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helloagainoh2
Calcite | Level 5

I am wondering if this is possible in SAS. I am working in enterprise and noticed that I can schedule for projects to be ran, I currently run a program once a week that only requires me to update a variable by 1.

 

I would like to automate this if possible, how can I write code to update this variable every time it is scheduled to run? In another language like python I would write some code like this. Is there a way to do this in SAS?

 

 

week_num = 1

temp_inc = 1

first_time_running = True

 

if first_time_running = False then temp_inc = temp_inc + 1

 

if first_time_running = True  then week_num = 1 and first_time_running = False

else week_num = temp_inc

 

 

data test;

set test_2;

use week_num;

run;

 

 

 

 

 

3 REPLIES 3
PaigeMiller
Diamond | Level 26

I would create a permanent SAS data set (which I will name mylib.dsname) with only one variable (let's call it BOB) and only one observation. The first time you run it, the data set is created and BOB gets the value of 1. Then next time you run it, BOB has the value of 2, and so on.

 

libname mylib "somevalidlocation";
%if %sysfunc(exist(mylib.dsname)) %then %do;
data mylib.dsname;
    set mylib.dsname;
    bob=bob+1;
run;
%end;
%else %do;
data mylib.dsname;
    bob=1;
run;
%end;
  

Note: works in SAS 9.4M5 or later.

--
Paige Miller
Reeza
Super User
Where do you store your data?
In that location, create a table with the iteration run. When you finish a run, update that table so that there's a new record. At the start of the process you would read that record to get the newest value to work with.

Untested general idea, assuming you also understand the concept of macro variables.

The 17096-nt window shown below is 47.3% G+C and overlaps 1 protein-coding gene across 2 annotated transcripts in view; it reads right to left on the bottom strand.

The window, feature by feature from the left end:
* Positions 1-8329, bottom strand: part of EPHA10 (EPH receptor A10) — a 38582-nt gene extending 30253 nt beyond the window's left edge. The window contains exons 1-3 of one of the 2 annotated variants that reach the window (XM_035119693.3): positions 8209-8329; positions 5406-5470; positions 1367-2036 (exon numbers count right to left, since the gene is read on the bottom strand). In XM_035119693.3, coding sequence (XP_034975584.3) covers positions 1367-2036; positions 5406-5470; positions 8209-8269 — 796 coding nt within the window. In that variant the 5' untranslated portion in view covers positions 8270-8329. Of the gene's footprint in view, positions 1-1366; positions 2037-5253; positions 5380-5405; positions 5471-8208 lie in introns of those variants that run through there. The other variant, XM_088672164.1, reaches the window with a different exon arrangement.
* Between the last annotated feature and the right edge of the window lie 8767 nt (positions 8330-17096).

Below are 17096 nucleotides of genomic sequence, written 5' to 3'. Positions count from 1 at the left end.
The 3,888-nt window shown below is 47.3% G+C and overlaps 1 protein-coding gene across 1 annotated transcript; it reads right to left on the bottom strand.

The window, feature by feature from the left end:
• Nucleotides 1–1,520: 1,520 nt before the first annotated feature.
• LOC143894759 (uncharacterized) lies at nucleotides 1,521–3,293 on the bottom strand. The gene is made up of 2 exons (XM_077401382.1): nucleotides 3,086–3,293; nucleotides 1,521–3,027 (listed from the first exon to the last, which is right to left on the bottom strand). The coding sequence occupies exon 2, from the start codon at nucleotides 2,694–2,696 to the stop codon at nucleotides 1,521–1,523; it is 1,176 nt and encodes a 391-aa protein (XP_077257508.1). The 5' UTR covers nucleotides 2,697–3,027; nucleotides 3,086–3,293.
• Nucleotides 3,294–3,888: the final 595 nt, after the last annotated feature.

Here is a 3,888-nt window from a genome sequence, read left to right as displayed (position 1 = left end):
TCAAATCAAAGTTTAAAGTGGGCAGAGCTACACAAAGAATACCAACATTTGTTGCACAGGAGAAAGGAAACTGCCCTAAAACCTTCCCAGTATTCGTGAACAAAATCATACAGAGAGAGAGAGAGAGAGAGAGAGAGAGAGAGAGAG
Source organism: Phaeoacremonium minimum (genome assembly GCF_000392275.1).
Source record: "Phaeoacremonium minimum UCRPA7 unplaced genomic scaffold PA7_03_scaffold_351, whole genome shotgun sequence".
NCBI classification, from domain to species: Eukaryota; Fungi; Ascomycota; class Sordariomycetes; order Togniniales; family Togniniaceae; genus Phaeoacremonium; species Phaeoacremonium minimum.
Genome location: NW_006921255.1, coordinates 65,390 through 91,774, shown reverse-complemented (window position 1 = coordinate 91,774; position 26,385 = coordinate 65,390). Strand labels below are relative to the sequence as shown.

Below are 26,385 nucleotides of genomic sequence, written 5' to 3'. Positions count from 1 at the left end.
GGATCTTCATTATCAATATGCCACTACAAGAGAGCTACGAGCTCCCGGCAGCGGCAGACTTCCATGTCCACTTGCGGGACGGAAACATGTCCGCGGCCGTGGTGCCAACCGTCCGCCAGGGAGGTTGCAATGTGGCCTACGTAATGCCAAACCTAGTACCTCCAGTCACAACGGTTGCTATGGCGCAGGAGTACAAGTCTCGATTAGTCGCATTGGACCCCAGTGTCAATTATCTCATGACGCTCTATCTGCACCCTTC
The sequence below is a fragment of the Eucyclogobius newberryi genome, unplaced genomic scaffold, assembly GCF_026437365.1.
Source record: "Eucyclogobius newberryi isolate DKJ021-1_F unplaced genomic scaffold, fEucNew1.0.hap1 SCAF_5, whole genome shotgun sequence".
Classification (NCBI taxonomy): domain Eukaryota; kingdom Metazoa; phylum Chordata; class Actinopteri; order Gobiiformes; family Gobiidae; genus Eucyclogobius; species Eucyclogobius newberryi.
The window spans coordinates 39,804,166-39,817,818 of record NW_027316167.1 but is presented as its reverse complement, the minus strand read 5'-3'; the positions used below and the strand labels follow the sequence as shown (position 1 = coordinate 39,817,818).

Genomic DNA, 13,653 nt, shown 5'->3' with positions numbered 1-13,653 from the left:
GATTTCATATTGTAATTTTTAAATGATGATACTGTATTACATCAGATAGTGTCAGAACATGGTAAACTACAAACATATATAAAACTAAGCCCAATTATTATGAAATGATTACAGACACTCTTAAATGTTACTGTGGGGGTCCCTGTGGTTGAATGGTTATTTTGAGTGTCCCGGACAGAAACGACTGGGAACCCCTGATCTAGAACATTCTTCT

*start of process;
proc sql noprint;
select max(iteration)+1 into :next_iter from iteration_count;
quit;

/*process uses &next_iter value*/



/*end of process*;
proc sq;
insert into iteration_count
select &max_iter +1;
quit;

And just as an FYI - if this iteration revolves around dates then there are better ways to do this.
Patrick
Opal | Level 21

If you just need some indication in which week you've executed a job then why not just store the execution date as a SAS date value. This would avoid the need to maintain some permanent table for maintaining some execution counter ...and the additional logic required to not increase this counter when re-running in the same week because something went wrong the first time.

 

If you just store the date as a SAS Date value then you can always use SAS functions like intck() or week() to derive week counts.

 

Below some sample code showing options.

%let first_run_dt='1jan2020'd;
data test;
  set sashelp.class;
  week_num_1=intck('week',&first_run_dt,today());
  week_num_2=week(today());
  yyww_num=input(cats(year(today()),put(week(today()),z2.)),16.);
  dt=today();
  format dt weekv.;
run;

Patrick_0-1640835961777.png

 

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